Thousands of National Guardsmen and fire service personnel, and an estimated millions of dollars are involved in a campaign to save less than a hundred tiny birds in Michigan, in the U.
CU Map of Warbler area
GV PAN National Guard with tank training in Warbler's nesting grounds
CU & SV Bird on branch (2 shots)
CU Man speaks SOUND IN: "Well the total SOUND OUT: aren't too many."
GV Burning off in forest
SV & CU Birds in cages
CU Bird feeding young
GV Shots of tanks training
CU Bird near nest
TRANSCRIPTS: COHEN: "This little creatures may not turn you on, but naturalists are going to great lengths to keep it in existence. Its the Curdling (Ed.'s note - phonetic spelling) Warbler, native of the Jack Pine Woods of Michigan's northern lower peninsula, National Guard units from Ohio, Indians and Michigan conduct manoeuvres here each summer, but after scientists found forty-four mating pairs of the tiny birds in the heart of the range, guard commanders changed sites to accommodate the birds. Experts say there are only three-hundred and thirty-four Warblers still in existence, and the biologist in charge of the rescue effort says the species soon could be extinct."
SEQ. 5: MAN: "Well the total weight of the birds--blood, guts and feathers--is about twenty pounds--a pack sack will probably put all the birds in the world, to hold all the Curdling Warblers in the world. There aren't too many."
COHEN: Curdling Warblers nest in Jack pines not more than twenty years old. so the U.S. Forest Service purposely sets fire to potential nesting areas. The intense heat pops open the Jack pine cones to start new growth. Another activity is the elimination of Cow birds. They lay their eggs in Warblers nests and the infants crowd out and starve the Warblers' tiny chicks. The Michigan Autobahn Society has adopted the Warbler as its State symbol. The State legislature is considering the same action, as state and federal agencies pour in thousands of dollars to try to save the birds. But local businessmen say they'll lose millions of dollars in future summers if the National Guard stops training here. They feel their economy is worth more than twenty pounds of birds. This is Dave Cohen."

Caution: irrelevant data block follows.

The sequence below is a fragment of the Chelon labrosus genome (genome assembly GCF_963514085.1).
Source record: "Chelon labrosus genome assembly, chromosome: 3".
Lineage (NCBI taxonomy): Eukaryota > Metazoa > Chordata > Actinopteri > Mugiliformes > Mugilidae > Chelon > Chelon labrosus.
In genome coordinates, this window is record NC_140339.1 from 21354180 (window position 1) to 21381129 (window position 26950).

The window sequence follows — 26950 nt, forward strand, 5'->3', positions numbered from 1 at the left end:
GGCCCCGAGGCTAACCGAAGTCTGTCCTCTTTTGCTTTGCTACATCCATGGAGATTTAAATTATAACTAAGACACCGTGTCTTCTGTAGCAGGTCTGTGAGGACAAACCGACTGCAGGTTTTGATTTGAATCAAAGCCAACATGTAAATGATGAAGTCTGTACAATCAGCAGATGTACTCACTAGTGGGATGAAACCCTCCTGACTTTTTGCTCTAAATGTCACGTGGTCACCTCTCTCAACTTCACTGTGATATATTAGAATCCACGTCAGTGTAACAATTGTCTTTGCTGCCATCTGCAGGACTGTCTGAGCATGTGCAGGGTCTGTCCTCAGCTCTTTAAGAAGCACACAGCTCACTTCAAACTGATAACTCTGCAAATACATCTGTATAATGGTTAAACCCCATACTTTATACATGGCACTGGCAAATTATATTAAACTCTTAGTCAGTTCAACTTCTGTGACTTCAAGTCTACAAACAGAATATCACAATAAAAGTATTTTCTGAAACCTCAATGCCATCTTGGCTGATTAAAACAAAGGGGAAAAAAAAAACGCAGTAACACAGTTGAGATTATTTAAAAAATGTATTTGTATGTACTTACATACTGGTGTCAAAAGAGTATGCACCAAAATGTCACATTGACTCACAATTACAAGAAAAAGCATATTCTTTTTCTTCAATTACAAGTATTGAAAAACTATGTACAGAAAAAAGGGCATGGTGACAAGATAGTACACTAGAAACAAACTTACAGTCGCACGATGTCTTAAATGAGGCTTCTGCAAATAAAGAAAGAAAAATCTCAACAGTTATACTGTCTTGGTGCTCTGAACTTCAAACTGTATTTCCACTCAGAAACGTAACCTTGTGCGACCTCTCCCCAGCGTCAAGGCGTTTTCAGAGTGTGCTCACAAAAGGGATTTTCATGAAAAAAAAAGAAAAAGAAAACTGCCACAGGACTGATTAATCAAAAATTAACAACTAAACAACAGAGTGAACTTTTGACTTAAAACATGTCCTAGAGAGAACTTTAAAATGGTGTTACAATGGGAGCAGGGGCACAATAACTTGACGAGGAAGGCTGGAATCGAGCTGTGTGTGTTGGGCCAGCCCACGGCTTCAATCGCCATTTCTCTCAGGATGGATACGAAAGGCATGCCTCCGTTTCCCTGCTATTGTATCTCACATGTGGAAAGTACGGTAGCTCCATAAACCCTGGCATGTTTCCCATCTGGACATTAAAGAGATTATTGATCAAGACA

This film, showing the efforts being made to save the birds.
Script is copyright Reuters Limited. All rights reserved
Background: Thousands of National Guardsmen and fire service personnel, and an estimated millions of dollars are involved in a campaign to save less than a hundred tiny birds in Michigan, in the U.S.A.
The bird is the Curdling Warbler (eds note: Curdling' is a phonetic spelling), native to the Jack Pine Woods area of Michigan. Recently, forty-four pairs of mating birds were discovered in the woods where thousands of National Guardsmen from three states train every year -- and spend millions of dollars, according to local businessmen. Naturalists interested in preserving the birds persuaded the National Guardsmen to move out -- to an outcry from the businessmen who say they will lose the millions of dollars from the soldiers and their units.
And because the tiny birds -- an estimated three hundred and thirty four remain in the world -- nest only in young Jack pines, under twenty years old, the state fire services have been called in. They set controlled fires in the forests, the heat from which causes Jack pine cones to pop open and seed -- spreading a new growth of young pine trees for the birds.